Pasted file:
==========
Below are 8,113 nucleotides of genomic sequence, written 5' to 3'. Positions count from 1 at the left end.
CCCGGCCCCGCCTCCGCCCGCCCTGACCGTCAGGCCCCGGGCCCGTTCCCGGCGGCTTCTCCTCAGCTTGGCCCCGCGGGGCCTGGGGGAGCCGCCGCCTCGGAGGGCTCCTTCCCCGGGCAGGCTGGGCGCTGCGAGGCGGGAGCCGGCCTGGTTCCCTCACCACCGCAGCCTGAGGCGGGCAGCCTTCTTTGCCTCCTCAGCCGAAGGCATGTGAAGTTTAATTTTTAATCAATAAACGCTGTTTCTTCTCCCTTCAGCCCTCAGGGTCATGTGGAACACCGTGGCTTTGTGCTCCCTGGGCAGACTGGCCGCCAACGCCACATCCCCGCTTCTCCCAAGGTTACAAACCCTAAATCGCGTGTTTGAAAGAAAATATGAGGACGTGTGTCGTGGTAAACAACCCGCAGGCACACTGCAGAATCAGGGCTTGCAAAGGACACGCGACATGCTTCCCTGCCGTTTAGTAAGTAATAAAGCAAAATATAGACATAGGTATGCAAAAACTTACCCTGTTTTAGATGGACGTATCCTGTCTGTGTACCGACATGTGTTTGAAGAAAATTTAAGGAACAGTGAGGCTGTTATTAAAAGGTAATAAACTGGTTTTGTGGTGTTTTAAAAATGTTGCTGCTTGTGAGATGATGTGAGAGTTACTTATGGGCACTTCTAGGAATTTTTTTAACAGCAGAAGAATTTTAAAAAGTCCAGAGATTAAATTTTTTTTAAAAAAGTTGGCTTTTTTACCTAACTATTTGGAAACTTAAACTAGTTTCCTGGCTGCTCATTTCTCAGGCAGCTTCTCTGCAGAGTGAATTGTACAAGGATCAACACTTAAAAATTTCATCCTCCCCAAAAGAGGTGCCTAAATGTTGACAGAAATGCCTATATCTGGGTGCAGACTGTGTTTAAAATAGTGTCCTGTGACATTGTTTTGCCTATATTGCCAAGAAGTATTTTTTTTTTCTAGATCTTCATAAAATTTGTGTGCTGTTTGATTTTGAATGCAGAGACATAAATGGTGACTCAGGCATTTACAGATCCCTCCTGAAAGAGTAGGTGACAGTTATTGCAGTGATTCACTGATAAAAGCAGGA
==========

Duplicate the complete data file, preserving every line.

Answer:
Below are 8,113 nucleotides of genomic sequence, written 5' to 3'. Positions count from 1 at the left end.
CCCGGCCCCGCCTCCGCCCGCCCTGACCGTCAGGCCCCGGGCCCGTTCCCGGCGGCTTCTCCTCAGCTTGGCCCCGCGGGGCCTGGGGGAGCCGCCGCCTCGGAGGGCTCCTTCCCCGGGCAGGCTGGGCGCTGCGAGGCGGGAGCCGGCCTGGTTCCCTCACCACCGCAGCCTGAGGCGGGCAGCCTTCTTTGCCTCCTCAGCCGAAGGCATGTGAAGTTTAATTTTTAATCAATAAACGCTGTTTCTTCTCCCTTCAGCCCTCAGGGTCATGTGGAACACCGTGGCTTTGTGCTCCCTGGGCAGACTGGCCGCCAACGCCACATCCCCGCTTCTCCCAAGGTTACAAACCCTAAATCGCGTGTTTGAAAGAAAATATGAGGACGTGTGTCGTGGTAAACAACCCGCAGGCACACTGCAGAATCAGGGCTTGCAAAGGACACGCGACATGCTTCCCTGCCGTTTAGTAAGTAATAAAGCAAAATATAGACATAGGTATGCAAAAACTTACCCTGTTTTAGATGGACGTATCCTGTCTGTGTACCGACATGTGTTTGAAGAAAATTTAAGGAACAGTGAGGCTGTTATTAAAAGGTAATAAACTGGTTTTGTGGTGTTTTAAAAATGTTGCTGCTTGTGAGATGATGTGAGAGTTACTTATGGGCACTTCTAGGAATTTTTTTAACAGCAGAAGAATTTTAAAAAGTCCAGAGATTAAATTTTTTTTAAAAAAGTTGGCTTTTTTACCTAACTATTTGGAAACTTAAACTAGTTTCCTGGCTGCTCATTTCTCAGGCAGCTTCTCTGCAGAGTGAATTGTACAAGGATCAACACTTAAAAATTTCATCCTCCCCAAAAGAGGTGCCTAAATGTTGACAGAAATGCCTATATCTGGGTGCAGACTGTGTTTAAAATAGTGTCCTGTGACATTGTTTTGCCTATATTGCCAAGAAGTATTTTTTTTTTCTAGATCTTCATAAAATTTGTGTGCTGTTTGATTTTGAATGCAGAGACATAAATGGTGACTCAGGCATTTACAGATCCCTCCTGAAAGAGTAGGTGACAGTTATTGCAGTGATTCACTGATAAAAGCAGGA